Interview with Zia Zaman - MetLife
April 17th, 2016 | Hong Kong
Sia Partners had the pleasure to meet with Zia Zaman, Senior Vice President at MetLife and Chief Executive Officer of LumenLab, MetLife’s Innovation Centre since July 2014. The initiative was spearheaded by Chris Townsend, President of MetLife Asia, to drive a culture of innovation at MetLife coupled with an emphasis on disruption.
Sia Partners (S.P.): What is the purpose of the MetLife Innovation Centre, LumenLab?
Zia Zaman (Z.Z.): Within the insurance industry, I would identify three levels of innovation across a maturity model:
- The first one would be to be able to seek innovation within the boundaries of your company’s current business model.
- The second step would be to identify “bets to differentiate” within that business model.
- The last stage would be to go beyond the core business, sometimes called disruptive innovation.
LumenLab primarily focuses on the last level. We look to better understand our customer’s problem by shedding some new light on it and together with our customer data insights, we aim to rewrite MetLife’s role in people’s lives.
S.P.: How do you spot innovation opportunities at LumenLab?
Z.Z.: We conduct deep interviews with customers, to understand their issues in health, aging and wealth. For example, today more and more customers feel health is less about healthcare but rather more about prevention. After collecting these customers’ insights, we seek to create a tailored solution. We may look at new technologies, other business models or industries. But we always start with the customers: the process IS all about the customer.
S.P.: Why has LumenLab been built in Asia?
Z.Z.: There are a number of reasons why Asia is compelling. Firstly, the “Asiafication” of global demand is gathering pace. What this fundamentally means is that the demand curve of all industries is bending towards Asia. Companies built products for Western Europe and the Americas, with Asian needs being a secondary consideration. Secondly, when you consider the fact that Asia is expected to account for approximately half of the insurance industry’s growth in the next decade, it is a natural choice. And finally, since 2010-2011, we have seen more innovation in Asia, for Asia. Singapore has consistently ranked as one of the world’s most innovative nations and continues to position itself as the 'go to' destination as a global innovation and entrepreneurship hub which made the choice simple.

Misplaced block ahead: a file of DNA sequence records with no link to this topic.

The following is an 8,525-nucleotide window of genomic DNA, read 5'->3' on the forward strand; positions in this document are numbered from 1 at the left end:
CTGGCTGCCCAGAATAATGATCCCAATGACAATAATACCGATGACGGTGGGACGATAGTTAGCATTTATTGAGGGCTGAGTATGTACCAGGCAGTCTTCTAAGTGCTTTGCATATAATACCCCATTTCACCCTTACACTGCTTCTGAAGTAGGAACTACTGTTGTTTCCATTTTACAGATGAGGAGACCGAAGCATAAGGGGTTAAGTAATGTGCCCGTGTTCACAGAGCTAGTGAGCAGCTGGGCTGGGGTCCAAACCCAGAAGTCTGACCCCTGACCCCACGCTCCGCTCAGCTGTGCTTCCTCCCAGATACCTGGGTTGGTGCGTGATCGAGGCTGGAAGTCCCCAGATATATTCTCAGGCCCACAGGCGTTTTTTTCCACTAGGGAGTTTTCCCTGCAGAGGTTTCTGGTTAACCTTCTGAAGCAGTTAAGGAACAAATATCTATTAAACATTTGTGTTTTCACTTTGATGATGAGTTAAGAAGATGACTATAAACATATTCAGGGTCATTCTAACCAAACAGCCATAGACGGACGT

S.P.: In which part of the innovation funnel are you involved in?
Z.Z.: Every one of them, as every step is important. Personally, I do not believe that ideation is the crucial part of innovation. We define innovation as part exploration and part experimentation. On the latter, there is a traditional misperception on innovation: most people believe they can fully understand all customer insights by using elaborate analytical tools. Our approach is radically different: we deploy solutions fast, which allows us to get quick and numerous insights from customers.
Another major differentiating factor in LumenLab is our people; almost all our staff come from outside of the insurance industry, therefore they are not biased by traditional insurance business reflexes and can truly think out of the box. That is the same reason why LumenLab is distinct from the business.
S.P.: How do you tailor your initiatives to the local Asian markets?
Z.Z.: We partner with our countries across our Asian footprint. We enlist innovators to work with us from the local business, we call them “astronauts”. They often have to leave their day job in order to fully commit to LumenLab as entrepreneurs.
S.P.: Would you say you need to know the core business of insurance to innovate in the industry?
Z.Z.: I don't think so. However, you need to know the core customer need. Start-ups are good at innovating to create solutions without a clear understanding of the core business problem. Large incumbents also innovate; but they need to be way more customer centric, in fact half of the innovation in the world is coming from large corporations.
S.P.: How do you work with organizations that are potentially less agile, such as universities, governments or regulators?
Z.Z.: LumenLab does work with all of these institutions, and I do think that, at least in Singapore, they are extremely agile organizations. We push each other to innovate. For example, we work with universities on how they can change their curriculum – I provided coaching to the National University of Singapore Business School on how to promote innovation in their courses for instance. We also interact frequently, even brainstorm, with the Monetary Authority of Singapore; we have a strong public-private partnership in place.
S.P.: Have you seen a change in the way people look at innovation in MetLife since LumenLab started?
Z.Z.: There has been a real mindset shift with the people we interact with in MetLife. They have developed skills about new ways of growing, new toolkits, and new ways of thinking. This mindset shift is an indirect yet important output of LumenLab. We believe that businesses improve their performance as they exhibit the behaviours of curiosity, expansivity, experimentality, velocity, and bravery.
S.P.: What are your main challenges at LumenLab currently?
Z.Z.: Choosing which ideas to prioritise! While we have a great number of customer insights, it is often challenging to select the ideas we should develop. It’s a good problem to have.
We also want to work on velocity, meaning how we can learn more quickly from customers. The challenge comes down to how to get more market data through more customer interaction. Lastly, we are always looking for more external partners who want to co-create with us to bring real tangible solutions to market across Asia that have an impact on people’s lives across health, wealth, and ageing.
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